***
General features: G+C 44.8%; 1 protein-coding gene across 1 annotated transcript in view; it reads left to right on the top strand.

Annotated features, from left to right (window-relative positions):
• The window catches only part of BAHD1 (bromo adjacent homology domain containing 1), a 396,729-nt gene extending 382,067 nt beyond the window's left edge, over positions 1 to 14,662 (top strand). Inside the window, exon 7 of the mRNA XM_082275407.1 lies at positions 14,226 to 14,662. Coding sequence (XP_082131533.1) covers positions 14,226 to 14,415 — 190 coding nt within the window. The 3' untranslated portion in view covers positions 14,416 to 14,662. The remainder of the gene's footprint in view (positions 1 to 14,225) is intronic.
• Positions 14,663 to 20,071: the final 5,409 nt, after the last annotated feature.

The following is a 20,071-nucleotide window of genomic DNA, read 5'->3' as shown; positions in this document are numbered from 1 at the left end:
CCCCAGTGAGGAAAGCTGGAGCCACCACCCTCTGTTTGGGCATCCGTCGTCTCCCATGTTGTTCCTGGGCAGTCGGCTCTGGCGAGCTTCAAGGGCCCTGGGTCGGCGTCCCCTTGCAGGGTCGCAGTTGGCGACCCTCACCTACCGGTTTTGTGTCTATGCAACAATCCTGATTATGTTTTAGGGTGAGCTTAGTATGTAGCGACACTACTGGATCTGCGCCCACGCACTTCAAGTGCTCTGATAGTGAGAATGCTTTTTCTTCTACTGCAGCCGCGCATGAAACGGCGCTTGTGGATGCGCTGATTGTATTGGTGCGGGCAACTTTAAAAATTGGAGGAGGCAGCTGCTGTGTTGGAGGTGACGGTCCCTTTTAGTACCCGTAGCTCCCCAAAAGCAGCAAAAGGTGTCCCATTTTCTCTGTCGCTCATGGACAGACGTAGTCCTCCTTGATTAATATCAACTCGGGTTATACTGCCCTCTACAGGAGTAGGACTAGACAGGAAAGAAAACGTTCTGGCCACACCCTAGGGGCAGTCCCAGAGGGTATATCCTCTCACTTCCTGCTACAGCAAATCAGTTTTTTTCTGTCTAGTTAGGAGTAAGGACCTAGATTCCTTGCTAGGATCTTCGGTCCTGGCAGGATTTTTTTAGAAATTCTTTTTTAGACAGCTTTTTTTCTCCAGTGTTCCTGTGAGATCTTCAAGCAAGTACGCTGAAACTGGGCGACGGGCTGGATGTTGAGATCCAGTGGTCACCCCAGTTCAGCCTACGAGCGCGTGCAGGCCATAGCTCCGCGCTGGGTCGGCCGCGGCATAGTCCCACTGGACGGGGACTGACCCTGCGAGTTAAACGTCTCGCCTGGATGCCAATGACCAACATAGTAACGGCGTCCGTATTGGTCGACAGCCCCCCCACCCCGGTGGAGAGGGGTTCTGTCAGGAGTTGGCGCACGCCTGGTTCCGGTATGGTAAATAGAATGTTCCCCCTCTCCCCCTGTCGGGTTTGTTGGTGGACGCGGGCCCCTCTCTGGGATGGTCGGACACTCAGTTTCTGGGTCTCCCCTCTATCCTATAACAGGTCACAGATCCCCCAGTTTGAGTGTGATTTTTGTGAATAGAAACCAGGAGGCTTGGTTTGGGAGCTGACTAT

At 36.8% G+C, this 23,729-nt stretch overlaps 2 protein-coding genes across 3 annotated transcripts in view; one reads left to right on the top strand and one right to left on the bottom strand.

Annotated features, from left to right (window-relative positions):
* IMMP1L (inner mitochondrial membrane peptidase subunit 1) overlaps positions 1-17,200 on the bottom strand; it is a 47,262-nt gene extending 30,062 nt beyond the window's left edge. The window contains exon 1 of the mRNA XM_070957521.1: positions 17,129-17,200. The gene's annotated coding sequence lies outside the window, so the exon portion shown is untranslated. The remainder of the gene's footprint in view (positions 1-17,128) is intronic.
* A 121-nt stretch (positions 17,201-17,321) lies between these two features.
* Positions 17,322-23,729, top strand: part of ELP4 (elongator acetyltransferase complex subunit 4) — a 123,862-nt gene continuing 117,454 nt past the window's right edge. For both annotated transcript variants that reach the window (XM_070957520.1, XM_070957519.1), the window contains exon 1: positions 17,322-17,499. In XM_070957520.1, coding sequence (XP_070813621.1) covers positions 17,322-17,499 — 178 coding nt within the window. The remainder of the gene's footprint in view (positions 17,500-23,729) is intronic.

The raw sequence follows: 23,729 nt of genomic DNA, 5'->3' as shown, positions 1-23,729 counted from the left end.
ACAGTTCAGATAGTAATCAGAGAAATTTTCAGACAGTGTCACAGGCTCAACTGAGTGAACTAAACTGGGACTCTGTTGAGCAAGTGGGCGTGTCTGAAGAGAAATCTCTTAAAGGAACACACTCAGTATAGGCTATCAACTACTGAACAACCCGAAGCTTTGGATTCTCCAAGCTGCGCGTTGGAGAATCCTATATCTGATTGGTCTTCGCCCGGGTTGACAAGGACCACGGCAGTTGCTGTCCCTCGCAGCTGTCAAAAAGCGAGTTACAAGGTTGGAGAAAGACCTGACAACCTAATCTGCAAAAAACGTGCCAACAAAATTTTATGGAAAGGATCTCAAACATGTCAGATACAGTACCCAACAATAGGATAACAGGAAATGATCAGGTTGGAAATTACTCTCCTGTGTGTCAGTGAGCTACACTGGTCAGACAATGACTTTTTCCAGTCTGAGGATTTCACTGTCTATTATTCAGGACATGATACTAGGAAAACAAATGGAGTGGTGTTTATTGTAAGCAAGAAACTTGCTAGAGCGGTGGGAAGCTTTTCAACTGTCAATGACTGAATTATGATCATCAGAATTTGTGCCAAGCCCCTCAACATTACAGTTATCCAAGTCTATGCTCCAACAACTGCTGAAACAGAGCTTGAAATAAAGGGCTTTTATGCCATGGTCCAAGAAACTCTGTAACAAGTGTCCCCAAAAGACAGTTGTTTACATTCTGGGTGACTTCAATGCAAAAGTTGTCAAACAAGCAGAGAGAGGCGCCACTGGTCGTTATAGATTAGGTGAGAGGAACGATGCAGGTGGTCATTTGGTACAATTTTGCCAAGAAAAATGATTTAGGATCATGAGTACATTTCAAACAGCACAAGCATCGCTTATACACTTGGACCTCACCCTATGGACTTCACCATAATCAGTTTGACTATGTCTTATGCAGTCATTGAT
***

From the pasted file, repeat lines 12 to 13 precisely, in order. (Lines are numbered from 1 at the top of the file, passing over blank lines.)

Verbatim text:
The raw sequence follows: 23,729 nt of genomic DNA, 5'->3' as shown, positions 1-23,729 counted from the left end.
ACAGTTCAGATAGTAATCAGAGAAATTTTCAGACAGTGTCACAGGCTCAACTGAGTGAACTAAACTGGGACTCTGTTGAGCAAGTGGGCGTGTCTGAAGAGAAATCTCTTAAAGGAACACACTCAGTATAGGCTATCAACTACTGAACAACCCGAAGCTTTGGATTCTCCAAGCTGCGCGTTGGAGAATCCTATATCTGATTGGTCTTCGCCCGGGTTGACAAGGACCACGGCAGTTGCTGTCCCTCGCAGCTGTCAAAAAGCGAGTTACAAGGTTGGAGAAAGACCTGACAACCTAATCTGCAAAAAACGTGCCAACAAAATTTTATGGAAAGGATCTCAAACATGTCAGATACAGTACCCAACAATAGGATAACAGGAAATGATCAGGTTGGAAATTACTCTCCTGTGTGTCAGTGAGCTACACTGGTCAGACAATGACTTTTTCCAGTCTGAGGATTTCACTGTCTATTATTCAGGACATGATACTAGGAAAACAAATGGAGTGGTGTTTATTGTAAGCAAGAAACTTGCTAGAGCGGTGGGAAGCTTTTCAACTGTCAATGACTGAATTATGATCATCAGAATTTGTGCCAAGCCCCTCAACATTACAGTTATCCAAGTCTATGCTCCAACAACTGCTGAAACAGAGCTTGAAATAAAGGGCTTTTATGCCATGGTCCAAGAAACTCTGTAACAAGTGTCCCCAAAAGACAGTTGTTTACATTCTGGGTGACTTCAATGCAAAAGTTGTCAAACAAGCAGAGAGAGGCGCCACTGGTCGTTATAGATTAGGTGAGAGGAACGATGCAGGTGGTCATTTGGTACAATTTTGCCAAGAAAAATGATTTAGGATCATGAGTACATTTCAAACAGCACAAGCATCGCTTATACACTTGGACCTCACCCTATGGACTTCACCATAATCAGTTTGACTATGTCTTATGCAGTCATTGAT